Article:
Logo of Phnom Penh Post newspaper Phnom Penh Post - Fishing communities mobilise to protect their livlihoods

Fishing communities mobilise to protect their livlihoods

Fishing communities mobilise to protect their livlihoods

All along the coast, communities are in uproar as professional Vietnamese fishermen move in to Cambodian waters, pushing out locals

IN the wake of the shooting death of a fisheries official last month, fishing communities are threatening protests unless authorities address their complaints against illegal fishing by Vietnamese.

"We cannot compete with the Vietnamese boats," said Neak Sen, 39, villager in Koh Troey fishing community in Kampot province's Kampong Bay district, Troey Koh commune. "Our livelihood has been put in question."

Around 40 fishing communities living in Sihanoukville, Kep, Kampot and Koh Kong have announced plans to gather in Kampot province to express their concern over Vietnamese illegally overfishing Cambodian waters.

"The Vietnamese boats are big and have 200 to 300cc of power which allows the Vietnamese to catch up to 1 tonne of seafood in one night," Neak Sen said. "We use only small boats with 24cc of power and we catch less than 100kg of seafood per night."

Moreover, no action has been taken against illegal Vietnamese fishermen who are believed to have been behind the shooting death of a fisheries official on July 16. "No one has arrested the perpetrator yet," Neak Sen said, adding that the protesters will also appeal to the government to find the gunman.

Leng Sarorn, program coordinator for Fisheries Action Coalition Team, an NGO working to protect natural resources along the sea, said that there are between four and six Vietnamese boats fishing in Cambodian waters every night. "Villagers want the Cambodian and Vietnamese authorities to discuss the water boundary," he added.

Thach Khorn, Kampot provincial governor, told the Post by telephone on Wednesday that the protest would be allowed if the villagers demonstrate in accordance with the law. He acknowledged that due to the unclear sea boundary, Vietnamese fishermen were fishing in Cambodian waters and he confirmed that this had caused the shooting incident last month in Kampot.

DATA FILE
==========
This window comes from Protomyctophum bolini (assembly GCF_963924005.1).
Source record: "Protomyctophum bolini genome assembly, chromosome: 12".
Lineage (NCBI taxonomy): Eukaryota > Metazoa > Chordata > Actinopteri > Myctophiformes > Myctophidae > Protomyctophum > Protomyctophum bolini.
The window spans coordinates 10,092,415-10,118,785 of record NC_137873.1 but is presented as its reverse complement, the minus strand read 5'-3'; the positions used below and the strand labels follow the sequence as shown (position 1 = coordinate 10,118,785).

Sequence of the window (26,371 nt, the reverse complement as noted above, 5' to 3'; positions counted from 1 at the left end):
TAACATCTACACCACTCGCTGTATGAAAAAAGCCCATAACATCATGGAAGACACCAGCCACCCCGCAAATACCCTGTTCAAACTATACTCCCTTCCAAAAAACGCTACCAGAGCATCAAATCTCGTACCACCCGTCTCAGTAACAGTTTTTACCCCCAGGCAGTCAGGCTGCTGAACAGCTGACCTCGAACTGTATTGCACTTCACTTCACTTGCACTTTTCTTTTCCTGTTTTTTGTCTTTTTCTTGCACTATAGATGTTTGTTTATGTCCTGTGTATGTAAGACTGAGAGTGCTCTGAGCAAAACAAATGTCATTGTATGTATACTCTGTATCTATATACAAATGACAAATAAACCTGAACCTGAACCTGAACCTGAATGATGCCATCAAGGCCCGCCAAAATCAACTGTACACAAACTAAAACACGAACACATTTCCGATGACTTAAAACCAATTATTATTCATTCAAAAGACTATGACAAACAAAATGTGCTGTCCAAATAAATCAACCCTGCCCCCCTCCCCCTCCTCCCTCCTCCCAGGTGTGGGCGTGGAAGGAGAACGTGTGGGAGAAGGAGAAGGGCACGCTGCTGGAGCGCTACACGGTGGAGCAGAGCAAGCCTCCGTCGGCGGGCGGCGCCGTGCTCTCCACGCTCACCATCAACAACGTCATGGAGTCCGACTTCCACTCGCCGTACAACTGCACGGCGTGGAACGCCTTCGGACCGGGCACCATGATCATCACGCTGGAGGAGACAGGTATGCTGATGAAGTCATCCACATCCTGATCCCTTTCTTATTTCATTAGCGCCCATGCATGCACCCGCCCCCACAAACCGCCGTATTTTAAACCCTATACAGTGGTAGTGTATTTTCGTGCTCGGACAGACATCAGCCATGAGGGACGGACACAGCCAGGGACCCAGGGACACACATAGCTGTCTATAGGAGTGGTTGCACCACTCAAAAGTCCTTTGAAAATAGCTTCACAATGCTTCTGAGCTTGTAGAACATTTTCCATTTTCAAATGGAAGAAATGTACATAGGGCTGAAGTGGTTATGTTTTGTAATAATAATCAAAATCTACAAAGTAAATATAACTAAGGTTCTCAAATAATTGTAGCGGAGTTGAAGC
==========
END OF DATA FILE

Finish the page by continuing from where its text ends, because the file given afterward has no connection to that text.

"We never allowed the Vietnamese to fish here. We will investigate if there are illegal fishermen," he said, adding that people should lodge complaints if they see any illegal fishing.

MOST VIEWED

  • Hun Sen’s China visit ‘a good opportunity’

    Prime Minister Hun Sen’s visit to Beijing on Sunday to discuss economic and trade issues presents a good opportunity for the Kingdom to strengthen Chinese ties and counter punitive measures by the West, an analyst says. The prime minister’s four-day official visit to

  • Former chief bodyguard receives royal pardon

    The former chief bodyguard of late Senate president Chea Sim has received a royal pardon nearly eight years after he was sentenced to 15 years behind bars on several charges, according to a royal decree dated November 12, last year, and obtained by The Post on Wednesday.

  • Close to the edge: Hair raising pictures from Kulen Mountain

    A new hair raising attraction on Kulen Mountain has finally opened to the public, with people flocking to the protruding cliff edge overlooking green mountainous forests to take photographs. The giant overhanging rock is situated in an area known as Mahendraparvata – an ancient city of

  • US warned not to interfere despite successful meeting

    A senior Ministry of National Defence official said the Tuesday meeting between the US Deputy Assistant Secretary of Defence for South and Southeast Asia Joseph H Felter and General Neang Phat had helped strengthen relations between the two countries’ militaries. However, a senior Cambodian People’